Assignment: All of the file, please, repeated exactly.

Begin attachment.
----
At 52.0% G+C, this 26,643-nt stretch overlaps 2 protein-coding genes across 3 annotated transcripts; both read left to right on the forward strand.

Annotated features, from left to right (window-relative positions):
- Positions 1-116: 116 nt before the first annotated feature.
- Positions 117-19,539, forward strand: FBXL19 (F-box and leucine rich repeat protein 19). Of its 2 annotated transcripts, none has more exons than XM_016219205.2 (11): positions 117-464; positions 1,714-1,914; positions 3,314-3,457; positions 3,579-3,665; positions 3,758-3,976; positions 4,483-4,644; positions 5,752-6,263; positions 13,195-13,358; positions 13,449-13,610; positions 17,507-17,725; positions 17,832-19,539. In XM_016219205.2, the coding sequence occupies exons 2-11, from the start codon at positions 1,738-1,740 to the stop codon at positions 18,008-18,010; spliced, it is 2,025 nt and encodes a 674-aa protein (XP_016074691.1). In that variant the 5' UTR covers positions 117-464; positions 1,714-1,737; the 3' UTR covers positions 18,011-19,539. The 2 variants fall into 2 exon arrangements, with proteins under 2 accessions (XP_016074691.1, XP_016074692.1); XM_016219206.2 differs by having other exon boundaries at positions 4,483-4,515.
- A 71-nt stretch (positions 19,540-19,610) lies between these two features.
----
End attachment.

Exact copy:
At 52.0% G+C, this 26,643-nt stretch overlaps 2 protein-coding genes across 3 annotated transcripts; both read left to right on the forward strand.

Annotated features, from left to right (window-relative positions):
- Positions 1-116: 116 nt before the first annotated feature.
- Positions 117-19,539, forward strand: FBXL19 (F-box and leucine rich repeat protein 19). Of its 2 annotated transcripts, none has more exons than XM_016219205.2 (11): positions 117-464; positions 1,714-1,914; positions 3,314-3,457; positions 3,579-3,665; positions 3,758-3,976; positions 4,483-4,644; positions 5,752-6,263; positions 13,195-13,358; positions 13,449-13,610; positions 17,507-17,725; positions 17,832-19,539. In XM_016219205.2, the coding sequence occupies exons 2-11, from the start codon at positions 1,738-1,740 to the stop codon at positions 18,008-18,010; spliced, it is 2,025 nt and encodes a 674-aa protein (XP_016074691.1). In that variant the 5' UTR covers positions 117-464; positions 1,714-1,737; the 3' UTR covers positions 18,011-19,539. The 2 variants fall into 2 exon arrangements, with proteins under 2 accessions (XP_016074691.1, XP_016074692.1); XM_016219206.2 differs by having other exon boundaries at positions 4,483-4,515.
- A 71-nt stretch (positions 19,540-19,610) lies between these two features.